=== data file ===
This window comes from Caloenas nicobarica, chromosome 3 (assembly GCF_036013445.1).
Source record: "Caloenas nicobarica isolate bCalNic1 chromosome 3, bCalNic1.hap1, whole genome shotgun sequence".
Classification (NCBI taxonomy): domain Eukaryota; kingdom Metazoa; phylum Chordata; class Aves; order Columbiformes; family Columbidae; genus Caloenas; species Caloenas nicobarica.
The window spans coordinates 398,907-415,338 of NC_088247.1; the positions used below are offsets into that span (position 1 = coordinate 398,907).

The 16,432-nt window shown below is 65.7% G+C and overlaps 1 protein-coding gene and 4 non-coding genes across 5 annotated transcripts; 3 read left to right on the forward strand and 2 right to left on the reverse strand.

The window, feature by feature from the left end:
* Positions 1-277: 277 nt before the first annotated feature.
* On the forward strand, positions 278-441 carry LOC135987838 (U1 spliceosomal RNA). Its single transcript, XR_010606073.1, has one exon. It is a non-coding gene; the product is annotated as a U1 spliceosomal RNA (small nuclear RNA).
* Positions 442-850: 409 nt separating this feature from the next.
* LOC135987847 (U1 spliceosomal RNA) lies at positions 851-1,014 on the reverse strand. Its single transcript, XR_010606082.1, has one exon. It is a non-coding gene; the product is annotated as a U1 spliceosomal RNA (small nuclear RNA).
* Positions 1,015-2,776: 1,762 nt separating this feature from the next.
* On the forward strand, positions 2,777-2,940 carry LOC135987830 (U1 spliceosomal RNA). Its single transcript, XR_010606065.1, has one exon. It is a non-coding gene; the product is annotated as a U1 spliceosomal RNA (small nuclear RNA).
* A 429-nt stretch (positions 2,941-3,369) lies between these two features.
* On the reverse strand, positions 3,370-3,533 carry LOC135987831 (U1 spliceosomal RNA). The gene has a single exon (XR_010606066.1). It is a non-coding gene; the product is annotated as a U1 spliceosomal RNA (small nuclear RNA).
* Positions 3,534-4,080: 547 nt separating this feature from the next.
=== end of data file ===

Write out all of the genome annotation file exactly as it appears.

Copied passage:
This window comes from Caloenas nicobarica, chromosome 3 (assembly GCF_036013445.1).
Source record: "Caloenas nicobarica isolate bCalNic1 chromosome 3, bCalNic1.hap1, whole genome shotgun sequence".
Classification (NCBI taxonomy): domain Eukaryota; kingdom Metazoa; phylum Chordata; class Aves; order Columbiformes; family Columbidae; genus Caloenas; species Caloenas nicobarica.
The window spans coordinates 398,907-415,338 of NC_088247.1; the positions used below are offsets into that span (position 1 = coordinate 398,907).

The 16,432-nt window shown below is 65.7% G+C and overlaps 1 protein-coding gene and 4 non-coding genes across 5 annotated transcripts; 3 read left to right on the forward strand and 2 right to left on the reverse strand.

The window, feature by feature from the left end:
* Positions 1-277: 277 nt before the first annotated feature.
* On the forward strand, positions 278-441 carry LOC135987838 (U1 spliceosomal RNA). Its single transcript, XR_010606073.1, has one exon. It is a non-coding gene; the product is annotated as a U1 spliceosomal RNA (small nuclear RNA).
* Positions 442-850: 409 nt separating this feature from the next.
* LOC135987847 (U1 spliceosomal RNA) lies at positions 851-1,014 on the reverse strand. Its single transcript, XR_010606082.1, has one exon. It is a non-coding gene; the product is annotated as a U1 spliceosomal RNA (small nuclear RNA).
* Positions 1,015-2,776: 1,762 nt separating this feature from the next.
* On the forward strand, positions 2,777-2,940 carry LOC135987830 (U1 spliceosomal RNA). Its single transcript, XR_010606065.1, has one exon. It is a non-coding gene; the product is annotated as a U1 spliceosomal RNA (small nuclear RNA).
* A 429-nt stretch (positions 2,941-3,369) lies between these two features.
* On the reverse strand, positions 3,370-3,533 carry LOC135987831 (U1 spliceosomal RNA). The gene has a single exon (XR_010606066.1). It is a non-coding gene; the product is annotated as a U1 spliceosomal RNA (small nuclear RNA).
* Positions 3,534-4,080: 547 nt separating this feature from the next.